Mary is seated upon a cushion on the ground, following the iconographic model known as the Madonna of Humility (from the Latin humus, ground). The Virgin is feeding her son, Jesus, offering her breast, a reason for which the iconography of the Madonna of Humility often merges into that of the Nursing Madonna, widely in use in Tuscan paintings, above all during the 14th century. Both models emphasize Mary’s privileged role as intermediary between God and humanity. This subject seems particularly suited to a holy image displayed in worship and destined to a small oratory or the secondary altar of a church, as the small size of Masolino’s painting would seem to suggest.
The right side of the panel is damaged, where the support shows a modern addition at the top, and there is extensive reapplication on the gold background and painted surface. In spite of this, the image of the Madonna and Child is clear overall, characterized by the fluid progression of the clothing, in late Gothic style and the softness of the tender skin. The majority of scholars attribute the painting to Masolino, of whom this Madonna of Humility would be one of the oldest works known to date.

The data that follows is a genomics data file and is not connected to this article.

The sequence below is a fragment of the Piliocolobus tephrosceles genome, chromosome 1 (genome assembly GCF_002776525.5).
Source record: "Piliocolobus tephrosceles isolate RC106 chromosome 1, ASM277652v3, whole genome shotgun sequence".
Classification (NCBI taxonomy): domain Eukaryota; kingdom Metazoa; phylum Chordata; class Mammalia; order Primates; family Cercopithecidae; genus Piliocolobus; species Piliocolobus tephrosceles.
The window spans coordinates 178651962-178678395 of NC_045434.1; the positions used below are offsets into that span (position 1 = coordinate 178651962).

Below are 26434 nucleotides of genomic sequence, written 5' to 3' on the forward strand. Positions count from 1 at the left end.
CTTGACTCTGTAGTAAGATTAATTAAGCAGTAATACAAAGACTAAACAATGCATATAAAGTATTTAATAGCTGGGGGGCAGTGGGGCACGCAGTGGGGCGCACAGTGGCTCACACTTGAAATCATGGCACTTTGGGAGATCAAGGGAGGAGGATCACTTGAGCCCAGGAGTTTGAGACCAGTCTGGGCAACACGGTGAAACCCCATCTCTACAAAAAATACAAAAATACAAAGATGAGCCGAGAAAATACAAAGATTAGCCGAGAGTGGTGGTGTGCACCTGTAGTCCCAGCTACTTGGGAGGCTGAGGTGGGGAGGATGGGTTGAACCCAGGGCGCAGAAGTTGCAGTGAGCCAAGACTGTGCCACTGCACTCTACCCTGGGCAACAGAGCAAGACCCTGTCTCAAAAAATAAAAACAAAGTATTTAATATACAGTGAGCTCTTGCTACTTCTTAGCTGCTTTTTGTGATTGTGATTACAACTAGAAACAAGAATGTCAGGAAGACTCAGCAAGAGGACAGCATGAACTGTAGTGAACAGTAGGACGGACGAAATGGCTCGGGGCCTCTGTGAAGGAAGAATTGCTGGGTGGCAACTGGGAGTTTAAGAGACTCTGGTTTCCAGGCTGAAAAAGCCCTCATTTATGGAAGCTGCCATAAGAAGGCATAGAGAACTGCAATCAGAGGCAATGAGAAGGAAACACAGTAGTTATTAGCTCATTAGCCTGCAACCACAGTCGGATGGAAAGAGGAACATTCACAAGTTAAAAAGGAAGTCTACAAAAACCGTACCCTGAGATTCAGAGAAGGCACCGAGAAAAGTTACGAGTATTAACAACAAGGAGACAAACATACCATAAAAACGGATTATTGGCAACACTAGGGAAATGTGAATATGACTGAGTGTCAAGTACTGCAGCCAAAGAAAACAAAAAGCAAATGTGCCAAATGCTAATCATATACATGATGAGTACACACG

The origins of the work are not known. It was purchased from the English antiques market during the 1930s by Alessandro Contini-Bonacossi, who sold it to Nazi military leader, Herman Göring in or around 1942. It was later tracked down in Germany by Rodolfo Siviero and returned to Italy in 1954 before being moved to the Uffizi Galleries in 1988.